Even before Sunday Business launched last weekend, its founder and
editor Tom Rubython was doing what he has always done - attracting
The run up to the launch of the broadsheet had all the Rubython
hallmarks - problems with printers, with raising cash and with the
companies his paper is writing about. Yet Rubython succeeded in getting
the newspaper out, albeit a bit late and with only five of the promised
six sections. But as one industry source put it, without Tom there
wouldn’t be Sunday Business.
There is certainly no doubting Rubython’s determination. The same drive
which ensured that Sunday Business came out ensured that Rubython’s
previous ventures also took off. Sunday Business is his fourth, and by
far his most ambitious project, to date.
The Northampton-born son of a millionaire yacht broker, Rubython began
his working life in 1978 as a sales executive for Princess Yachts
International. In 1979 he set up a sales and marketing business and in
1981 launched his first magazine Marketeer which he later sold to
Centaur. Rubython used the money from the sale of Marketeer to set up
the fruit machine industry magazine Amusement Business. He relaunched it
in 1984 as Leisure Week and sold it to Centaur in 1990.
A year later he was back in action with the launch of A4 glossy magazine
Management Week. It folded in 1992 amid writs and financial problems and
was relaunched as Business Age. It was sold to VNU in 1995 for around
pounds 3 million.
Eccentric, colourful, energetic, entrepreneurial - all these words are
used by those who know or have worked for the 40 year-old bachelor. He
comes across as a bundle of energy, with the restlessness of a man who
has downed too many cups of coffee. Despite his determination and
energy, Rubython has a slightly introverted air which sets him apart
from the more flamboyant editors of recent national newspaper history.
He is driven by work and has an evangelical zeal when selling his latest
idea, be it to journalists or the City. Work and his private life are
indistinguishable - his neighbours recently complained that he was using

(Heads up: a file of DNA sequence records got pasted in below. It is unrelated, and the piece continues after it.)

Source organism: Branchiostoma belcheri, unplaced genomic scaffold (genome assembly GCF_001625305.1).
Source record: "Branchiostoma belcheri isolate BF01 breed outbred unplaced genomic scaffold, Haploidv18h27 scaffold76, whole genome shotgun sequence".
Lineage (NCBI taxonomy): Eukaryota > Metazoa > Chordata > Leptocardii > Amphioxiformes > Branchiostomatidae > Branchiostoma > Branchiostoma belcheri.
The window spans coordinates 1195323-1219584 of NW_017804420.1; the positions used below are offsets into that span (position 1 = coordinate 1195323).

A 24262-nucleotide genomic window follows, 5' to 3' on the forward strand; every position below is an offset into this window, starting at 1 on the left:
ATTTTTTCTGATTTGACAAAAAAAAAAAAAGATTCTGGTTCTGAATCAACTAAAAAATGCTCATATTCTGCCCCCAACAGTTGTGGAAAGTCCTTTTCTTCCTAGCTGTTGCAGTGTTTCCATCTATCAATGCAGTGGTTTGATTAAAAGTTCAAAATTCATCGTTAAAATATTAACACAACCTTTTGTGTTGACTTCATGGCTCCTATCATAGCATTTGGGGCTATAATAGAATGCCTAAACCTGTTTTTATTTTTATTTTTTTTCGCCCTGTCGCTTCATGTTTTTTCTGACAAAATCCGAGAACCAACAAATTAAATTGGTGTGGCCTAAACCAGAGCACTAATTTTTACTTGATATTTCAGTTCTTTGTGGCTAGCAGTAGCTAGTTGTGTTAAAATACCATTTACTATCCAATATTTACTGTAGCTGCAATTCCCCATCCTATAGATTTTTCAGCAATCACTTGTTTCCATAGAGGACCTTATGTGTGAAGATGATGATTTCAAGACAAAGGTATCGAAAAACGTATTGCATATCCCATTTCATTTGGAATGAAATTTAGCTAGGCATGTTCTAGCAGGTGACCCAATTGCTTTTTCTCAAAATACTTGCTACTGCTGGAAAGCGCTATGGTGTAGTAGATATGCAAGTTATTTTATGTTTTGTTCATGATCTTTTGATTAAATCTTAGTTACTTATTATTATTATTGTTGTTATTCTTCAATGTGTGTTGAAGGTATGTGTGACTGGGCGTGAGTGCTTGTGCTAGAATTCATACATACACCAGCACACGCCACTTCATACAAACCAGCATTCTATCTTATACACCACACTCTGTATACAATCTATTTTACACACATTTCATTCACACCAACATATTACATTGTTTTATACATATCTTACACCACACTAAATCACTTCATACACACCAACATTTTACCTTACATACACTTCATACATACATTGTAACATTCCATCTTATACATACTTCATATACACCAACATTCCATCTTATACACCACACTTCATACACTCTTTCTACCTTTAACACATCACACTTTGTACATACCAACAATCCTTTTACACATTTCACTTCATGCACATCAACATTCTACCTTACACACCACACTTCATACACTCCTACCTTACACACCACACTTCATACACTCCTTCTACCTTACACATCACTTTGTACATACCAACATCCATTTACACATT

his mews flat near Baker Street as an office with meetings being held at
Far from being a man with an idea who hands over the reins to colleagues
once a project is off the ground, Rubython has always controlled the
editorial in his magazines. In his quest for the inside story Rubython
has been accused by both staff and companies of never letting the truth
interfere with a good story. However, one of his claims to fame is that
he has never lost in court.
Rubython has made it clear that the feel of Sunday Business’ editorial
will, like Business Age, be ‘racy’ but there are already indications
that he may be learning how to step back from the editorial front line.
Indeed, he instructed his PR company MacLaurin Communication and Media
(MCM) to play down his personality when promoting the newspaper.
It is easier said than done. His reputation follows him and has made
some wary of dealing with him again and sceptical about how long the
paper can survive. Plans to float the newspaper on the Alternative
Investment Market were dropped in February due to opposition from
potential City investors. Even as Rubython was trying to secure printers
for the first issue, rumours were circulating that both Mirror Group and
the Al Fayed brothers had been holding talks about buying the paper.
‘I’ve known Tom for about five years. Even if I had a punch up over fees
I think I would still end up liking the guy. He has a very colourful
attitude to the world,’ says MCM boss Brian MacLaurin.
It will take more than a colourful attitude to keep Sunday Business
going. But then, Rubython seems to find the words ‘it can’t be done’ the
greatest spur of all.
1981 Launches Marketeer magazine
1984 Launches Amusement Business (later Leisure Week)
1991 Launches Management Week (re-launched as Business Age in 1992)
1995 Sells Business Age to VNU
1996 Launches Sunday Business